We heard you!

Posted by losmonitos2015 on July 6, 2018
Category: Uncategorized

For those already familiar with Los Monitos, you may notice some big changes with this Fall’s programming schedule.  And you are correct.  What’s different?  Well, let me start with WHY it’s different.  As we were considering the Early Fall schedule, we were wanting to add some additional options.  What is the best way to consider different options?  We thought…how about just ask?  So we did.  And we got a great response back!  Maybe it was

Día de los Muertos is a Mexican holiday that honors and celebrates the lives of deceased loved ones. There is nothing morbid or grotesque about this holiday, as it is a time to reflect on fond memories and acknowledge death as an inevitable – and therefore normal – part of life. Build your Spanish vocabulary and cultural awareness by familiarizing yourself with the terms below. *Please click to enlarge pictures.


Literally meaning, “offerings,” ofrendas are altars people set up in their homes to honor and celebrate the lives of their departed loved ones. Ofrendas may also be seen in public places, especially cemeteries. They are usually decorated with colorful paper, candles, candy, food and pictures of the deceased individuals being honored.


This vibrant Mexican marigold is a traditional flower used to honor the dead. During Día de los Muertos, they can be seen in large quantities upon the ofrendas. It is believed by some that their pungent scent will serve as an invitation for the spirits to visit loved ones.

Pan de muerto

This “dead bread” is a loaf baked solely as an offering for the deceased and placed on ofrendas everywhere.

Papel picado 

This term refers to the intricately cut, colored paper used to adorn ofrendas during Dia de los Muertos. It is not uncommon to see various colors and patterns of papel picado used throughout the year during other Mexican holidays and celebrations.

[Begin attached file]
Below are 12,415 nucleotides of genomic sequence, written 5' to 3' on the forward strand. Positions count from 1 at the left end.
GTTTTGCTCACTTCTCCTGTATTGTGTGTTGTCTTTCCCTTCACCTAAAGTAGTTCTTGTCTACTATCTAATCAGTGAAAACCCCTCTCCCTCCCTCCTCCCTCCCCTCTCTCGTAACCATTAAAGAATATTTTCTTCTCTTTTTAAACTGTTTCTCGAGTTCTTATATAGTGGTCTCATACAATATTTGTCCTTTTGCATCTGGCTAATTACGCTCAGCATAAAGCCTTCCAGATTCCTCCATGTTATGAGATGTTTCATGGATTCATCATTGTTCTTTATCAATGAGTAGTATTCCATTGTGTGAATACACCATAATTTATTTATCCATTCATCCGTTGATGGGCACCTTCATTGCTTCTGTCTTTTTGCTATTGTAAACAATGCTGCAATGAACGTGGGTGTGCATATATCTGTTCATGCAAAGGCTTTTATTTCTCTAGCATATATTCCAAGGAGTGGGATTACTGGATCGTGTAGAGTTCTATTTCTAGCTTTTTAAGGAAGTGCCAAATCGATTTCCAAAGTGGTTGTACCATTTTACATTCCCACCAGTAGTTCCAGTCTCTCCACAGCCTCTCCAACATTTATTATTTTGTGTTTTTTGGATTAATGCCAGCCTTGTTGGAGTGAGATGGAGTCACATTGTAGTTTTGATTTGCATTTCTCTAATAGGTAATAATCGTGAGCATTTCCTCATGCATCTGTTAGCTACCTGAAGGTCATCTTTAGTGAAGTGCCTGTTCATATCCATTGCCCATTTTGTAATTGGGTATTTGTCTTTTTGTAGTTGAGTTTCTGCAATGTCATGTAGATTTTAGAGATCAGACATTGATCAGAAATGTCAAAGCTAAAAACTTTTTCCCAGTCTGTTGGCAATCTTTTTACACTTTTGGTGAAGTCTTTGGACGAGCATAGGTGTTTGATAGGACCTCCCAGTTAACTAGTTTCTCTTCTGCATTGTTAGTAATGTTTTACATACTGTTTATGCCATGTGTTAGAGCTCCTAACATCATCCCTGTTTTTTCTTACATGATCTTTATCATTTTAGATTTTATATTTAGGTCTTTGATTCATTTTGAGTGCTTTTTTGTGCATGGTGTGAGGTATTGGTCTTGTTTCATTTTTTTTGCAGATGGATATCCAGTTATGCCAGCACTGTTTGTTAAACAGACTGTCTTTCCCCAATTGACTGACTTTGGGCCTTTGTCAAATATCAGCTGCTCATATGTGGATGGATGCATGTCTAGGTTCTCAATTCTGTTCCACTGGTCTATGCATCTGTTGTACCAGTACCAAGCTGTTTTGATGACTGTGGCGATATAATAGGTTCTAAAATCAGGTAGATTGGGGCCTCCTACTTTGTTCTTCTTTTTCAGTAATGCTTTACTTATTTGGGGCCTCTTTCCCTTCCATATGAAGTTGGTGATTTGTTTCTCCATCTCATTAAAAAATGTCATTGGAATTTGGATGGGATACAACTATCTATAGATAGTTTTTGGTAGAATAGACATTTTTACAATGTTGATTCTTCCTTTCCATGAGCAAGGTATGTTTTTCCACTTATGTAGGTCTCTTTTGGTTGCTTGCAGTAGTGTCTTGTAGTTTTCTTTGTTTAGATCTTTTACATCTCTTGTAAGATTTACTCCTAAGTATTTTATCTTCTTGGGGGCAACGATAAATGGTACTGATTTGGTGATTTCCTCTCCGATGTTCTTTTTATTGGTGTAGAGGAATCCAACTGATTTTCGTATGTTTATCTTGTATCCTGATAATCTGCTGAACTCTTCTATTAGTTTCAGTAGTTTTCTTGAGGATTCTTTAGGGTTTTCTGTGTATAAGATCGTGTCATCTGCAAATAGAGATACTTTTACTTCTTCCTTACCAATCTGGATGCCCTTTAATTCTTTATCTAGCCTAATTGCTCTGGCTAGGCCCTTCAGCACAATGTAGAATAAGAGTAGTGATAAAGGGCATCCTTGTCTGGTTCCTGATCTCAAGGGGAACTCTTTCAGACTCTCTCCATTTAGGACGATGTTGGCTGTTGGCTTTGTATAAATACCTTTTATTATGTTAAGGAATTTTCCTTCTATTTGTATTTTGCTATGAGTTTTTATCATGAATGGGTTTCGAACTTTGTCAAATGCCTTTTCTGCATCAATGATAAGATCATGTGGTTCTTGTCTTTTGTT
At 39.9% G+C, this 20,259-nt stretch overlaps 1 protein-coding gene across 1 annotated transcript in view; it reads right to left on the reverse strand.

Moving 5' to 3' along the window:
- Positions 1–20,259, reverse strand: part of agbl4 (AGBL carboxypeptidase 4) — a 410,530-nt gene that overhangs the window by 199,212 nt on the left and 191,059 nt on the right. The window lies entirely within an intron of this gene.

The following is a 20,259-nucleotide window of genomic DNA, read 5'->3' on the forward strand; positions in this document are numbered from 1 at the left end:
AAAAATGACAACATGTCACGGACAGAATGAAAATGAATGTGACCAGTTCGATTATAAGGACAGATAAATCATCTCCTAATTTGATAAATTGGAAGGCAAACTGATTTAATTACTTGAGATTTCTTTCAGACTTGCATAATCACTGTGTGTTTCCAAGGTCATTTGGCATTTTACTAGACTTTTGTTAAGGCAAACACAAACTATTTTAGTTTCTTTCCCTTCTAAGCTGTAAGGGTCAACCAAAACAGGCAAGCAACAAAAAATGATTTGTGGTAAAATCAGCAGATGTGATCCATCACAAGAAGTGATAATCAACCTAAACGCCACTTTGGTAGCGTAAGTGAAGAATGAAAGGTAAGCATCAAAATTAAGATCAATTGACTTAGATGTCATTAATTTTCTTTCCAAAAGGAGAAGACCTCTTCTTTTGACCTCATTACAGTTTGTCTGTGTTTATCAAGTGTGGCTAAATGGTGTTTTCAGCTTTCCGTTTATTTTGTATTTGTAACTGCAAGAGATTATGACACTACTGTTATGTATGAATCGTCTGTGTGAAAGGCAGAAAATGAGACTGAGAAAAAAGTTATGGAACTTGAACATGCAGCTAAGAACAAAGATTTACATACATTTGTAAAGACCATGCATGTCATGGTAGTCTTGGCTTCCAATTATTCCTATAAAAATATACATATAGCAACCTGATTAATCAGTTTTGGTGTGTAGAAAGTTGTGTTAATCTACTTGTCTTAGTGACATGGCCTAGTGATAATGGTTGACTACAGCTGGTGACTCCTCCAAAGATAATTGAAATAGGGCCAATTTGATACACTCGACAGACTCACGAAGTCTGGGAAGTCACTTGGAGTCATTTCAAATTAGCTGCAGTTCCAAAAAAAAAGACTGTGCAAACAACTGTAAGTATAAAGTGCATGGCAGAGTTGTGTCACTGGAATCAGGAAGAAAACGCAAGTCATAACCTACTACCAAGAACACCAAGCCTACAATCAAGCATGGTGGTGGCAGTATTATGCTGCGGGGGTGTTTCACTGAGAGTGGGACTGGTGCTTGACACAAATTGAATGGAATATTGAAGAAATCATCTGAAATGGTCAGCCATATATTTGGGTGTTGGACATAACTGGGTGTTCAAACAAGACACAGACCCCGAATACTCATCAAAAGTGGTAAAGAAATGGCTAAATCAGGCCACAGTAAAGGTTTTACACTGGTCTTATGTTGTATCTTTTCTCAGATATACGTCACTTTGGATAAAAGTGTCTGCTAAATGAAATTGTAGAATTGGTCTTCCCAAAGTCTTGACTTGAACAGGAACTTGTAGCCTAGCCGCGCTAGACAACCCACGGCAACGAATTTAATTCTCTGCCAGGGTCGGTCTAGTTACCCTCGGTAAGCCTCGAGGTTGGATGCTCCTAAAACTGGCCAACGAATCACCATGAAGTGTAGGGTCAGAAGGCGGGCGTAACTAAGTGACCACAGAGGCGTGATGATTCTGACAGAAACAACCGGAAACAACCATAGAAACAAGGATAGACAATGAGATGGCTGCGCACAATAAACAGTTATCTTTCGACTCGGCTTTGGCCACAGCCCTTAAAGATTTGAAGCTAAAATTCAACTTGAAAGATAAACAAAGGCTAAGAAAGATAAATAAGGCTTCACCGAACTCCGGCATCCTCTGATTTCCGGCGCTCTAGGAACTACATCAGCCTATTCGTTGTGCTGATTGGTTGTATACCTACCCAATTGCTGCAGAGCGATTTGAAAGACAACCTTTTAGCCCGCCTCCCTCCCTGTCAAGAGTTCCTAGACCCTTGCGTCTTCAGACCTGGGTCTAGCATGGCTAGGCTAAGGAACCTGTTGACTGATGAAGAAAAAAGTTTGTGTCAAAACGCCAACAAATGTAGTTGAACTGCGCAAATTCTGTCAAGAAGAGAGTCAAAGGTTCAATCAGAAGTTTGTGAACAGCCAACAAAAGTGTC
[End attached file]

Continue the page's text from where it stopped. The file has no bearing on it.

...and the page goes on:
La Calavera Catrina

Meaning “dapper skeleton” or “elegant skeleton,” this actually refers to an etching by the famous Mexican printmaker, cartoon illustrator and lithographer José Guadalupe Posada who is thought to have created the image between 1910 and 1913. Also a satirist, Posada depicted the Mexican woman donning aristocratic European attire as a commentary on Mexican natives who were compelled to adopt European culture in exchange for their own. La Calaveras Catrina is associated with the calavera imagery painted on faces and masks during Día de los Muertos.

Meaning “little angels,” this word refers to the souls of deceased children. It is believed that around midnight on October 31 angelitos descend from heaven to reunite with their families for a whole day. Thus, November 1 is known as Día de los Angelitos.
Calavera de azúcar

Often containing the name of a deceased person written on the forehead, these “sugar skulls” are placed upon many an ofrenda during Día de los Muertos.
Now that

15 Reasons to Learn Spanish Now!

Posted by losmonitos2015 on September 9, 2017
Category: Uncategorized